Booze, bridges and birds

I feel great today. Peaceful. Rested. Unworried. The usual white noise of negative thoughts are still there, although barely audible, which makes space for compassion, gratitude and even a touch of joy.

Why? I don’t know really. I slept pretty well the last couple of nights, which is no guarantee of positive mental health, but the converse is certainly true – I’m no good if I don’t get a solid six hour stretch (preferably with an hour or two either side.)

This is one of the main benefits I have found since quitting booze last year – the quality of my sleep has improved significantly. My theory (based on my own diligent and committed research over the past 25 years) is that every minute you sleep whilst drunk doesn’t count towards feeling rested the next day.

So, if you go to bed 5-pint pissed at 11.30 pm and sleep until 7.30 am, then you have not had 8 hours worth of good sleep. Depending on how long it takes you to sober up, you have had maybe 5 or 6. Lack of sleep was a multiplicative factor in the severity of my hangovers. That and lovely, lovely whisky, sadly.

I read in the news this week that alcohol consumption has increased during lockdown and so problem drinkers who were managing their addiction are falling back into old habits. I can 100% identify with this. If I was still letting myself, I would be cracking open a beer as early as I thought socially acceptable. This point would have got earlier and earlier as lockdown continued, until the friendly lunchtime beer in the garden became a staple.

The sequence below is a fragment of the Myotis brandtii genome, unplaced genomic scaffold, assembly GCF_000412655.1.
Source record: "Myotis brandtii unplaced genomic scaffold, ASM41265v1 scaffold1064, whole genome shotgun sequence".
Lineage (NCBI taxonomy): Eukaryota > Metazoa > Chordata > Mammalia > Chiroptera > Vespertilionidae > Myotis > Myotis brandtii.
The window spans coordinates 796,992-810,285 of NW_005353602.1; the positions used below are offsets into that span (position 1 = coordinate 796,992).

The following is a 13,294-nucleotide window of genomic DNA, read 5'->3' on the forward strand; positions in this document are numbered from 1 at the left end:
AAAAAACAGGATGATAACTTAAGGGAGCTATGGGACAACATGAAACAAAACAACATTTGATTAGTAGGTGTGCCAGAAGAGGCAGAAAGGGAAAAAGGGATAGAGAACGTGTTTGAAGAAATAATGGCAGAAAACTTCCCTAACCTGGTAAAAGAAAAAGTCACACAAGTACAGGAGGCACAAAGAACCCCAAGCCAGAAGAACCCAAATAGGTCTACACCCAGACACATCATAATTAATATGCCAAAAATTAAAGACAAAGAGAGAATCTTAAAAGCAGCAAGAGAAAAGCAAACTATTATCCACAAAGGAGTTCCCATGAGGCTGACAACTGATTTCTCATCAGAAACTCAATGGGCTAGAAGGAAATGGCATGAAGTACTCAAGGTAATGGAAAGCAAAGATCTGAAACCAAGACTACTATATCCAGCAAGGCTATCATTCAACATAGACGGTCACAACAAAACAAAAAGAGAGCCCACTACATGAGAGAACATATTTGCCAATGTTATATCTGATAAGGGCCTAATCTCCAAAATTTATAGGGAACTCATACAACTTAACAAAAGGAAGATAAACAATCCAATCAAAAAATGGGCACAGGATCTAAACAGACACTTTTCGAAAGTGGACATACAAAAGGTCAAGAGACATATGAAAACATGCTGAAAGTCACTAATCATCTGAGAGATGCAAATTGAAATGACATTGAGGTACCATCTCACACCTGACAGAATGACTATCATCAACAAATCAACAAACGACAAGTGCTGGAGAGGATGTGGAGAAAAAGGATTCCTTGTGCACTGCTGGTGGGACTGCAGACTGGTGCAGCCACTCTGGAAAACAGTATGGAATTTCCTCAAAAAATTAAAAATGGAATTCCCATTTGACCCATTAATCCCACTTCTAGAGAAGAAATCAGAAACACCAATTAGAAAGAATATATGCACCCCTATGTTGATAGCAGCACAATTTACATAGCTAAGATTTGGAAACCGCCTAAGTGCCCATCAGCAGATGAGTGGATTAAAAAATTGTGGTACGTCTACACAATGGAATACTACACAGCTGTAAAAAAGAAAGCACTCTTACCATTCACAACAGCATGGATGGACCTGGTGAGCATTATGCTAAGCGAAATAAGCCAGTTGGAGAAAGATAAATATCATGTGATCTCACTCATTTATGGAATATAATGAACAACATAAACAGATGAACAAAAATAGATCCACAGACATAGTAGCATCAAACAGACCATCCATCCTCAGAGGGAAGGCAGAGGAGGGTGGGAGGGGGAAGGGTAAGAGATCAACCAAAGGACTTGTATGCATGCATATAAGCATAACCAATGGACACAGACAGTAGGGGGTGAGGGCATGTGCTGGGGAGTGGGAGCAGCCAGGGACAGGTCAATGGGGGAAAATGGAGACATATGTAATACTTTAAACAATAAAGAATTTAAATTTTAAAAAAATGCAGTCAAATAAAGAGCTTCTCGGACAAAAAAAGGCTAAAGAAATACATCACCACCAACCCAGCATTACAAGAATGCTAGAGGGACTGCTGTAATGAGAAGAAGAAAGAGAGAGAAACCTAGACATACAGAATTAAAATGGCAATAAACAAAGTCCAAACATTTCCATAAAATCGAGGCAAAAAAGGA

I would rarely have consumed enough to call myself “drunk”, but it would have been a steady flow of 3 to 6 beers each day. Not exactly Phil Mitchell, but still not great when you do the old weekly unit count.

So I don’t drink alcohol any more. I drink alcohol-free beer instead (surely the subject of a future blog). Crucially, I am no longer attempting to medicate my anxiety with a drug that increases anxious thoughts (from the following day onwards anyway). I can’t say this has been transformative for my mental health, but it certainly has done no harm.

I’m not a preacher of teetotalism. I like alcoholic drinks (beer and wine in particular). I like the way the drug numbs negative emotions, but also increases confidence, which I lack at times. And I like the semi-religious institution that is the Scottish pub.

But I like these things less than I like being alive and healthy. For most people the choice is not that binary and I envy them. But I know it was the right decision for me.

What’s that? You want an update on the bridge project? You really do want the moon-on-a-stick, don’t you?

Funny you should ask, as I crossed two separate bridges over the Tweed on my morning constitutional today, and walked under a third (as you can see below). I’ll talk a bit more about these bridges, and bridges in general, in my next blog, I promise.

I would also like to introduce you to a new character in my story, who made an appearance this morning. There is a grey heron that hangs around the stretch of the Tweed that passes through Peebles. I am a big fan of this bird (highlighted below). She (I am inclined to believe this is a female heron, on account of her relatively short aigrets, which you will all have spotted, of course) is super-chilled and very patient.

We can all be more heron and I would encourage you to bear this in mind as you go about your day.

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